Crate in MAAS workshop Sydney. Photo S. McMunn

You can get some idea of the size of the box that holds the telescope and is now  in the MAAS Conservators workshop from the photograph taken by prject manager Susan McMunn. This was sent to Kate back at DFM to reassure her that all was well.

For the base build team the past month has been all about the details and making sure the building is ready for the DFM telescope and the arrival of Mark from DFM who is going to assemble and commission the telescope.

The roof is on and the building is now rendered, we are very fortunate that this happened before the past many days of fierce storms and heavy rain. The dome now has a finished floor and the lift for wheelchair users was installed last week. The electrical, lighting and data connections have now been positioned ready for connection.  Some minor adjustments to the location of services by Zadro Constructions meant Sydney Observatory have created a great space for future signage.

East Dome building under construction

This image shows the East Dome building with its roof, and recently rendered walls. Photo T.Stevenson.



December 2014 night sky guide podcast, transcript and sky chart

Published by Sydney Observatory on November 26, 2014 No Comments

Geoff Wyatt operating the telescope in the north domeTo help you learn about the southern night sky, Sydney Observatory provides an audio guide/podcast, transcript of that audio, and a sky map or chart each month. This month’s guide is presented by Geoffrey Wyatt, Astronomy Educator at Sydney Observatory (pictured at right).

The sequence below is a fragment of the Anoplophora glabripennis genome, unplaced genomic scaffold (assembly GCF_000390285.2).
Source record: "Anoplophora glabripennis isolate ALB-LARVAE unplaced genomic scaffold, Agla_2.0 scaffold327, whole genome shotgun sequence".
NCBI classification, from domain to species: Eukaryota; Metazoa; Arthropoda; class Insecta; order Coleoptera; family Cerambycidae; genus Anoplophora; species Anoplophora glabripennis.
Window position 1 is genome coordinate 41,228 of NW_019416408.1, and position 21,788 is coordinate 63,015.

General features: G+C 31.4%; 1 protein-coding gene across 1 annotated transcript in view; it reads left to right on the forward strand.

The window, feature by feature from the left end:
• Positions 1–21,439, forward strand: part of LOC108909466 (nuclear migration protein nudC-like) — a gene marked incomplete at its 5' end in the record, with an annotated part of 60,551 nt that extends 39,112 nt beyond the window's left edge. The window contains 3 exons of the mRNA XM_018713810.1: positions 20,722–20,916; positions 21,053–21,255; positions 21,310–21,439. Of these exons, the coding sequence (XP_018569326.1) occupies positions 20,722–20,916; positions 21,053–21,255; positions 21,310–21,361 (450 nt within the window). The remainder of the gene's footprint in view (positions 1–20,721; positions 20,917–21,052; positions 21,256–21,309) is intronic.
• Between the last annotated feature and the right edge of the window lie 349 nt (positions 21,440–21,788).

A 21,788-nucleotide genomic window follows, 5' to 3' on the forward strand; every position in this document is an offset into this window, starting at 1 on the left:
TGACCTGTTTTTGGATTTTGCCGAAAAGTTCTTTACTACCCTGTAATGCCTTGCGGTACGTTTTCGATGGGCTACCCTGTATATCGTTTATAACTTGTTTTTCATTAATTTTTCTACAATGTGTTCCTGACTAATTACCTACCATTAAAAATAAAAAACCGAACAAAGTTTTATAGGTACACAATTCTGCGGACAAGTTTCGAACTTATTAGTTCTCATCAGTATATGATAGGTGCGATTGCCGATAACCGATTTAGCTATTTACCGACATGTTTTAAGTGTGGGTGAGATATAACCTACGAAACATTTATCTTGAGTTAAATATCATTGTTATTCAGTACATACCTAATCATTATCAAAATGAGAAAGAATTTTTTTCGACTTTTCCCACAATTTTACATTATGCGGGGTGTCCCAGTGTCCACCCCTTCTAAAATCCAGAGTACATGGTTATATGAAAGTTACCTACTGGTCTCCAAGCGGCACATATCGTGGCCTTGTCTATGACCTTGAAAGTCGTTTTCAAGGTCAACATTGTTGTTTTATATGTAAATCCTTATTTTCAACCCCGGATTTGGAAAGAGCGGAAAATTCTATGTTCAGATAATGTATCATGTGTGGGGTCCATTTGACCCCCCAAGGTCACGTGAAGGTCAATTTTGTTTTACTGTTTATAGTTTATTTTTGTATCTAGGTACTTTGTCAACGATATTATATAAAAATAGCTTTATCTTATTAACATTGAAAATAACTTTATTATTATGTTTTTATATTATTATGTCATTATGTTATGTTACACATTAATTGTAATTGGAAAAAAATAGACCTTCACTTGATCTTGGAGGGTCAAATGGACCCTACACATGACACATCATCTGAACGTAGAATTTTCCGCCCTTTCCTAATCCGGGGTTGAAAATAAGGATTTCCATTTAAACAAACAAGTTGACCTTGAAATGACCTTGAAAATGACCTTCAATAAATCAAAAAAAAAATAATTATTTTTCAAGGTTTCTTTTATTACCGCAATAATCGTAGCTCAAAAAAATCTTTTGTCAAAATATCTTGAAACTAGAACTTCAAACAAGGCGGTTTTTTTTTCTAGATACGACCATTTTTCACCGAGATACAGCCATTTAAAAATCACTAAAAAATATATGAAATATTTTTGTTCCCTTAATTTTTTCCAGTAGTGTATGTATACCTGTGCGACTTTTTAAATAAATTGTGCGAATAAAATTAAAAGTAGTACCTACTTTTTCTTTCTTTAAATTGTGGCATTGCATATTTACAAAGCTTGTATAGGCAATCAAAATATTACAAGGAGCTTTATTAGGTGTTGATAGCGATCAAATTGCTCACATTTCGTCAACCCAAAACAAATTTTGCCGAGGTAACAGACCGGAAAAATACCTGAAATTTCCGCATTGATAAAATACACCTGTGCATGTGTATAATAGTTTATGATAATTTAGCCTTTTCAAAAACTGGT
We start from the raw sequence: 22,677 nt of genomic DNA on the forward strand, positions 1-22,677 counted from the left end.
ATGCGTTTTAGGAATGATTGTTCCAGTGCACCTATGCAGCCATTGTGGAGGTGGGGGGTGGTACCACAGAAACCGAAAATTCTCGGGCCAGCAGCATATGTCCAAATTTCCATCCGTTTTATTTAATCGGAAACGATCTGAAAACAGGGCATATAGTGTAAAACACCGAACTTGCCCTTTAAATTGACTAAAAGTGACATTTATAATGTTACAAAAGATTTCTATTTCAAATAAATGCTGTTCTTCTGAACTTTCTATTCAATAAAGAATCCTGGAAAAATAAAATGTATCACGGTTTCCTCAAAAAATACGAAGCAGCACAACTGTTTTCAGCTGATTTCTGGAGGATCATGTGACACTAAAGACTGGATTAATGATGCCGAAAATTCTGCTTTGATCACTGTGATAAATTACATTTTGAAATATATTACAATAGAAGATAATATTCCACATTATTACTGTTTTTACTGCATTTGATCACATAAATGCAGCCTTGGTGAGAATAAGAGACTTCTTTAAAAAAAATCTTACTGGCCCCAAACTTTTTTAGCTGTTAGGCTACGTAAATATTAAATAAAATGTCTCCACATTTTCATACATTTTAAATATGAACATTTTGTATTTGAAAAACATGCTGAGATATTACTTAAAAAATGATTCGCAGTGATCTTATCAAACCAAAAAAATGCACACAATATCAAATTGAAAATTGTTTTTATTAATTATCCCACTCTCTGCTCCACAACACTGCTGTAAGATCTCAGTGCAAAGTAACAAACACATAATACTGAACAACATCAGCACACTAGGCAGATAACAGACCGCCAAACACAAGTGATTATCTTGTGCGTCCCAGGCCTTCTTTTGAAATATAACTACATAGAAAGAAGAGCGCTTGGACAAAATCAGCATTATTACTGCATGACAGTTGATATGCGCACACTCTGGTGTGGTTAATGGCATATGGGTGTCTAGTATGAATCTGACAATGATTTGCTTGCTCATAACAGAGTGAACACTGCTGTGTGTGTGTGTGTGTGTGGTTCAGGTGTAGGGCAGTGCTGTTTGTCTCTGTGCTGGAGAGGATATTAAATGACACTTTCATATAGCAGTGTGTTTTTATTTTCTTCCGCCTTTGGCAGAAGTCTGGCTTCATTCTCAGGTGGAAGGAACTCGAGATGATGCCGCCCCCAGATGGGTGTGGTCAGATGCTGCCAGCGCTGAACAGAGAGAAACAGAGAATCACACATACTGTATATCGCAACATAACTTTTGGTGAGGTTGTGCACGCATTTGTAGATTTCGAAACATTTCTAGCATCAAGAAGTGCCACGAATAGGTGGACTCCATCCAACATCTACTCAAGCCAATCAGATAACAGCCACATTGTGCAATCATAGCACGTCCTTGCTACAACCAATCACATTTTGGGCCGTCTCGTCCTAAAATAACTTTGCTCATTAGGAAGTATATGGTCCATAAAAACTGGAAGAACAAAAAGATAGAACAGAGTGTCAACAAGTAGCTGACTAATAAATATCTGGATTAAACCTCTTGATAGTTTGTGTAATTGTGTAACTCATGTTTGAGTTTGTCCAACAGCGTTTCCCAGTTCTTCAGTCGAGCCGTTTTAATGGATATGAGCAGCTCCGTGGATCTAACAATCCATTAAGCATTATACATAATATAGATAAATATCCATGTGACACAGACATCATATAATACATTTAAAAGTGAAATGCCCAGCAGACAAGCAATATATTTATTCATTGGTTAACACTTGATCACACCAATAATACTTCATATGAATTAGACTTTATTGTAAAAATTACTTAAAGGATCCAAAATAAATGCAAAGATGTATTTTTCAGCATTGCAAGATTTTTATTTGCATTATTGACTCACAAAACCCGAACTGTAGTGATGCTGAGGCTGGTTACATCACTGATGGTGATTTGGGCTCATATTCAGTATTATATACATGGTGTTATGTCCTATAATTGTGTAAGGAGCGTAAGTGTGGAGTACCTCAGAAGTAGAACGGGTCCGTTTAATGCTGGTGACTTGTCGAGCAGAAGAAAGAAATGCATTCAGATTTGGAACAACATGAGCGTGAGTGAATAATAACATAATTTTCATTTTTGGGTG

Among Geoff’s recommendations for viewing in the southern sky this month are Fomalhaut, the brightest star in Piscis Austrinus (the Southern Fish), Achernar, the brightest star in Eridanus (the River), Orion (the Hunter) within which you can find the beautiful nebula, M42, and Aldebaran, the brightest star in Taurus (the Bull). He also tells you where to find the Large and Small Magellanic Clouds.

Geoff’s engaging presentation includes fascinating ancient Greek and even more ancient Indigenous astronomical mythologies. And don’t forget to look out for the Geminid meteor shower on 14th and 15th December. For this and more, listen to the December 2014 night sky guide audio, or read the transcript below.

You can subscribe with iTunes or upload the (42 mins 50 secs) audio to your iPod or mp3 player, or listen to it on your computer.

We provide an embedded sky map (below) and a starmapDec2014 (PDF) which shows the stars, constellations and planets visible in the night sky from anywhere in Australia. To view PDF star charts you will need to download and install Adobe Acrobat Reader if it’s not on your computer already.

December 2014 night sky chart

Our annual book’The 2015 Australasian sky guide’ by Dr Nick Lomb – this year the 25th edition of the book – has more information and star maps for months from December 2014 until December 2015 inclusive, plus information about the Sun, twilight, the Moon and tides, and a host of other fascinating astronomical information. You can purchase it ($16.95) at Sydney Observatory and Powerhouse Museum shops or other good bookshops, or online through Powerhouse Publishing (additional packing/postage costs apply).

READ THE TRANSCRIPT (after the jump)


Daily cosmobite: Fomalhaut’s dusty ring

Published by Andrew Jacob on November 21, 2014 No Comments

ALMA_Fomalhaut_01. ALMA/NASA/ESAThe brightest star in Piscis Austrinus is Fomalhaut. Images made by the Atacama Large Millimeter/submillimeter Array (ALMA) in 2012 revealed a narrow dusty ring probably constrained by a pair of unseen planets. That makes Fomalhaut one of about twenty naked-eye stars to host a multiple-planet system.